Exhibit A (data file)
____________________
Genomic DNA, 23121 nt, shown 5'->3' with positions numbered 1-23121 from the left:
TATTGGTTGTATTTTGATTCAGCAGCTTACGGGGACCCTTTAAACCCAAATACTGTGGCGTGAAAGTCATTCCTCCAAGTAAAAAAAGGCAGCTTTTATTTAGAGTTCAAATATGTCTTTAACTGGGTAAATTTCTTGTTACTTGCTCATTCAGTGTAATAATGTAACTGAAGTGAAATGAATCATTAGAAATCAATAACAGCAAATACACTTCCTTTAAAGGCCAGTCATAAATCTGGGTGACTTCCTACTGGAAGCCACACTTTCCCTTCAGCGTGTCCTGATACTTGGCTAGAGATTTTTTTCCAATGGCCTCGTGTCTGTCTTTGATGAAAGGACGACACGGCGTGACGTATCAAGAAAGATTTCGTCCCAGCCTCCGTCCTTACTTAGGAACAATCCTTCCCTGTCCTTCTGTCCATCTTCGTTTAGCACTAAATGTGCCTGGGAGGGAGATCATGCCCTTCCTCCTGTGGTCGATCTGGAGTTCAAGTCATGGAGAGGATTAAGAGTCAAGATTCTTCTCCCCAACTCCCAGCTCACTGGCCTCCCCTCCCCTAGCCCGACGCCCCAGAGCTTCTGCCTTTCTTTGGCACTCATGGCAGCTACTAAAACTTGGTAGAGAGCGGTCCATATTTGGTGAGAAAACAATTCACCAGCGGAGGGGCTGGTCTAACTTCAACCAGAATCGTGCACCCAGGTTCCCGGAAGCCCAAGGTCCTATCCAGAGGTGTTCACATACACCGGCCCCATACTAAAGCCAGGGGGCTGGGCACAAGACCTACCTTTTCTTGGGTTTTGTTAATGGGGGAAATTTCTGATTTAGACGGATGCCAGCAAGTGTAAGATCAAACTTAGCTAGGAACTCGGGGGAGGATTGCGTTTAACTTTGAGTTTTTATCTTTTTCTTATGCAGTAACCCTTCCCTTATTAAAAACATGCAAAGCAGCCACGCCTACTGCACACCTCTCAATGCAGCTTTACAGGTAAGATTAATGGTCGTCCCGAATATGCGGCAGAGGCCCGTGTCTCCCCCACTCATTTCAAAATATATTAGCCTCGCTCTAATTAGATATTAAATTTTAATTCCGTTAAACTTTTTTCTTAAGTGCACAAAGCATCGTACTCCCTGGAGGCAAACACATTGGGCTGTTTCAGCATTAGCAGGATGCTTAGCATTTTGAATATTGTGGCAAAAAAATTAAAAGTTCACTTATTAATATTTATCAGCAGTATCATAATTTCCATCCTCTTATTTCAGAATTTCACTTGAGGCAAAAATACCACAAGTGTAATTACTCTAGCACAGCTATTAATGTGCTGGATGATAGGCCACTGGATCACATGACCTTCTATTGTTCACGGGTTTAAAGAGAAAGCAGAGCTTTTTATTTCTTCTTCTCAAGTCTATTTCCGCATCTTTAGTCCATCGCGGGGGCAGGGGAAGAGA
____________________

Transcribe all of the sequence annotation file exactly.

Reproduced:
Genomic DNA, 23121 nt, shown 5'->3' with positions numbered 1-23121 from the left:
TATTGGTTGTATTTTGATTCAGCAGCTTACGGGGACCCTTTAAACCCAAATACTGTGGCGTGAAAGTCATTCCTCCAAGTAAAAAAAGGCAGCTTTTATTTAGAGTTCAAATATGTCTTTAACTGGGTAAATTTCTTGTTACTTGCTCATTCAGTGTAATAATGTAACTGAAGTGAAATGAATCATTAGAAATCAATAACAGCAAATACACTTCCTTTAAAGGCCAGTCATAAATCTGGGTGACTTCCTACTGGAAGCCACACTTTCCCTTCAGCGTGTCCTGATACTTGGCTAGAGATTTTTTTCCAATGGCCTCGTGTCTGTCTTTGATGAAAGGACGACACGGCGTGACGTATCAAGAAAGATTTCGTCCCAGCCTCCGTCCTTACTTAGGAACAATCCTTCCCTGTCCTTCTGTCCATCTTCGTTTAGCACTAAATGTGCCTGGGAGGGAGATCATGCCCTTCCTCCTGTGGTCGATCTGGAGTTCAAGTCATGGAGAGGATTAAGAGTCAAGATTCTTCTCCCCAACTCCCAGCTCACTGGCCTCCCCTCCCCTAGCCCGACGCCCCAGAGCTTCTGCCTTTCTTTGGCACTCATGGCAGCTACTAAAACTTGGTAGAGAGCGGTCCATATTTGGTGAGAAAACAATTCACCAGCGGAGGGGCTGGTCTAACTTCAACCAGAATCGTGCACCCAGGTTCCCGGAAGCCCAAGGTCCTATCCAGAGGTGTTCACATACACCGGCCCCATACTAAAGCCAGGGGGCTGGGCACAAGACCTACCTTTTCTTGGGTTTTGTTAATGGGGGAAATTTCTGATTTAGACGGATGCCAGCAAGTGTAAGATCAAACTTAGCTAGGAACTCGGGGGAGGATTGCGTTTAACTTTGAGTTTTTATCTTTTTCTTATGCAGTAACCCTTCCCTTATTAAAAACATGCAAAGCAGCCACGCCTACTGCACACCTCTCAATGCAGCTTTACAGGTAAGATTAATGGTCGTCCCGAATATGCGGCAGAGGCCCGTGTCTCCCCCACTCATTTCAAAATATATTAGCCTCGCTCTAATTAGATATTAAATTTTAATTCCGTTAAACTTTTTTCTTAAGTGCACAAAGCATCGTACTCCCTGGAGGCAAACACATTGGGCTGTTTCAGCATTAGCAGGATGCTTAGCATTTTGAATATTGTGGCAAAAAAATTAAAAGTTCACTTATTAATATTTATCAGCAGTATCATAATTTCCATCCTCTTATTTCAGAATTTCACTTGAGGCAAAAATACCACAAGTGTAATTACTCTAGCACAGCTATTAATGTGCTGGATGATAGGCCACTGGATCACATGACCTTCTATTGTTCACGGGTTTAAAGAGAAAGCAGAGCTTTTTATTTCTTCTTCTCAAGTCTATTTCCGCATCTTTAGTCCATCGCGGGGGCAGGGGAAGAGA